Your Vintage Scent of the Day (SOTD) Q2 2021

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Bavard

Wearing Perfume Right Now
Moderator
Basenotes Plus
Jul 20, 2015
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Re: Your Vintage Scent of the Day (SOTD)

It's Q2 proper and I have applied some Polo Crest to while away the morning hours.

A906479D-B6C0-462A-BFE4-924F3BE11C34.jpg

I'm smitten with the opening.
 

Varanis Ridari

The Scented Devil
Basenotes Plus
Oct 17, 2012
Re: Your Vintage Scent of the Day (SOTD)

@ Nosey & Cologne Cabinet who I couldn't reply to in the old locked thread:

Funny people think the medallion is worth anything when separated from the Brut bottles.

IMG_20210331_181935_389.jpg

Kenzo pour Homme by Kenzo (1991)
 

Mudassir

Well-known member
Jun 17, 2007
Re: Your Vintage Scent of the Day (SOTD)

Rochas Femme. Lots of perfectly unisex women's classics in the past 2-3 weeks!
 

RCavs

Well-known member
Sep 13, 2004
Re: Your Vintage Scent of the Day (SOTD)

Not necessarily a vintage, but It's from 97, so...
black-jeans-versace.jpg
 

Cook.bot

Common Lackey
Basenotes Plus
Jan 6, 2012
Re: Your Vintage Scent of the Day (SOTD)

Vent Vert (1947) by Germaine Cellier for Balmain

I only own two minis of this and have been looking for a good vintage bottle for ages. The two contemporary bottles I have aren't even worth discussing.

Very nearly perfect for the first day of April, it's a big middle finger to winter.

VentVertBalmain_mini.jpg
 

PStoller

I’m not old, I’m vintage.
Basenotes Plus
Aug 1, 2019
Re: Your Vintage Scent of the Day (SOTD)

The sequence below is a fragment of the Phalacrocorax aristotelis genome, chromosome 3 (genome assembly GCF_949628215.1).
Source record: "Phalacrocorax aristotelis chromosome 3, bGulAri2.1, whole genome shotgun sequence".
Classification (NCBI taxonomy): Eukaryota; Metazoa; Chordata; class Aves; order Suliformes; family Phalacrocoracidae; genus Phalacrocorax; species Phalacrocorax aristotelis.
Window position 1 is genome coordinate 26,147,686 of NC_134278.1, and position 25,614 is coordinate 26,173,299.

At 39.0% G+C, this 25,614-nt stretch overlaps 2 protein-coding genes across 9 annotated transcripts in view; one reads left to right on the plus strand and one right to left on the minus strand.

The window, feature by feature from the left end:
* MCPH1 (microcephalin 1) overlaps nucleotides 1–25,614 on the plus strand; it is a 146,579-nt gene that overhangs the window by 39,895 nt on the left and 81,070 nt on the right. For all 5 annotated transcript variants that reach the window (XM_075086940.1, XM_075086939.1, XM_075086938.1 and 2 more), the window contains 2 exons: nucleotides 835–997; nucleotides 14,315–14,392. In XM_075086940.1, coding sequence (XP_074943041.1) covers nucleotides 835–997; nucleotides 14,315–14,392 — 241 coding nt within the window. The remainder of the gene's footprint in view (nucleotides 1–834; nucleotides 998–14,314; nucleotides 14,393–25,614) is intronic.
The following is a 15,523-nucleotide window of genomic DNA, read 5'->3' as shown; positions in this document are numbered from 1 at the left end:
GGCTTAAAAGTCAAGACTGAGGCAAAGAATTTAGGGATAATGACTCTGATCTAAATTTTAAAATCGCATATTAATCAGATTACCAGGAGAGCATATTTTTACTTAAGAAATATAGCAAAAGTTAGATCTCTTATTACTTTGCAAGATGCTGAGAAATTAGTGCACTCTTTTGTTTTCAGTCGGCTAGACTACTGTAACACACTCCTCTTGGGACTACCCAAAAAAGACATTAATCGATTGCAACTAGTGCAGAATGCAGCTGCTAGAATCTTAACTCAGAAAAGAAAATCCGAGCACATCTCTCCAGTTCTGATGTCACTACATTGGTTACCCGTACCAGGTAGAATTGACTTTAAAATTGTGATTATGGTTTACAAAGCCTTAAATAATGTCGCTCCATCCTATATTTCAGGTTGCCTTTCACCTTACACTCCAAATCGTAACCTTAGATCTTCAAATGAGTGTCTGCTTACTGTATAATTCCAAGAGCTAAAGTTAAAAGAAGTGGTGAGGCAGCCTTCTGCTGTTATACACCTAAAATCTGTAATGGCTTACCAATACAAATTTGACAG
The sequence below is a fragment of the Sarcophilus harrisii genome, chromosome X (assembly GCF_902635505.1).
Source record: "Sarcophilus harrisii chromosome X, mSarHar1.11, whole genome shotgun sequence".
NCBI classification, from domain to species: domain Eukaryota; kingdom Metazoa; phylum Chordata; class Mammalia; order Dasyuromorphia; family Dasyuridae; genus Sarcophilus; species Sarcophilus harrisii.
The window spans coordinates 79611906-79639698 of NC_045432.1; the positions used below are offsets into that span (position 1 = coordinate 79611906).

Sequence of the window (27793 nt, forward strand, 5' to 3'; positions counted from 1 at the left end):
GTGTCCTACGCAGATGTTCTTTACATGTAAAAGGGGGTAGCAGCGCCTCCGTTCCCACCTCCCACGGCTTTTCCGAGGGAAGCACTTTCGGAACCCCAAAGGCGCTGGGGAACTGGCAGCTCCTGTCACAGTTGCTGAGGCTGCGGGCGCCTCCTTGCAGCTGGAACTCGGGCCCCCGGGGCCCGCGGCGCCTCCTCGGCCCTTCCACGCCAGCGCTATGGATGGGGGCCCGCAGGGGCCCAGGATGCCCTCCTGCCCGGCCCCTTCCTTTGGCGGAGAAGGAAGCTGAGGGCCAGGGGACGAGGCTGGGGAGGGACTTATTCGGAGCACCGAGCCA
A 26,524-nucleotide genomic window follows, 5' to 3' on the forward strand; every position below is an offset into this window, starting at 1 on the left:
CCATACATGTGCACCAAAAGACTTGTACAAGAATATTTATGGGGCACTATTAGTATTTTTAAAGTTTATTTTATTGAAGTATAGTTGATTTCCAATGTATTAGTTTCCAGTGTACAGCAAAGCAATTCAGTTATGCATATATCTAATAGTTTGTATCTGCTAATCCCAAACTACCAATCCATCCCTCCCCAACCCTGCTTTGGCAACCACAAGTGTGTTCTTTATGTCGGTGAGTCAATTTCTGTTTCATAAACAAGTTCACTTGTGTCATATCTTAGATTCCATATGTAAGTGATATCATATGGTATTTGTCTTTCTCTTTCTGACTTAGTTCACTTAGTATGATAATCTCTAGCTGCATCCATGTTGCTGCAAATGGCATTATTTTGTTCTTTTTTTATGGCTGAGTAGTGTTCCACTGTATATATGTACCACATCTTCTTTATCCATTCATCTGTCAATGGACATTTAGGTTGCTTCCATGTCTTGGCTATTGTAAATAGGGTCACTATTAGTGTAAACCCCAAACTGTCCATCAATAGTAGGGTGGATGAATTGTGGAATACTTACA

I'm lagging and didn't quite get to finish up last night's SOTE, so…

86A0F323-A2B4-48F6-99E4-984D1B95F294.jpg

3/31 SOTE: Sterlé - Huit-Huit (1955)

Pierre Sterlé was a fine jeweler and not-so-fine businessman who began dabbling in perfume in the mid-1950s. Although about a dozen fragrances were issued under the Sterlé name, he only created two himself: Huit-Huit (named for a diamond cut he was fond of using) and Diam’ (three guesses). At the time of its release, Huit-Huit was advertised as the most expensive perfume in the world, running $70 ($678 in today's dollars) for 10ml. Sterlé had formulated the perfume and designed the bottle (a cut crustal flacon incorporating two gold rings) without taking into account all the costs of manufacture, and even at the 2021 equivalent of over $2K/oz., he ended up taking a significant loss. Nominal perfumers from Jean Patou to Clive Christian could relate. Creative bookkeeping could only carry Sterlé so far: by the end of the 1970s, he sold the jewelry company and stayed on as a consultant, and the fragrances were discontinued. Roja Dove, take heed.

Notes from Cleopatra's Boudoir:

Top: fruity note, Japanese camelia
Heart: Bulgarian rose, orris, violet, jasmine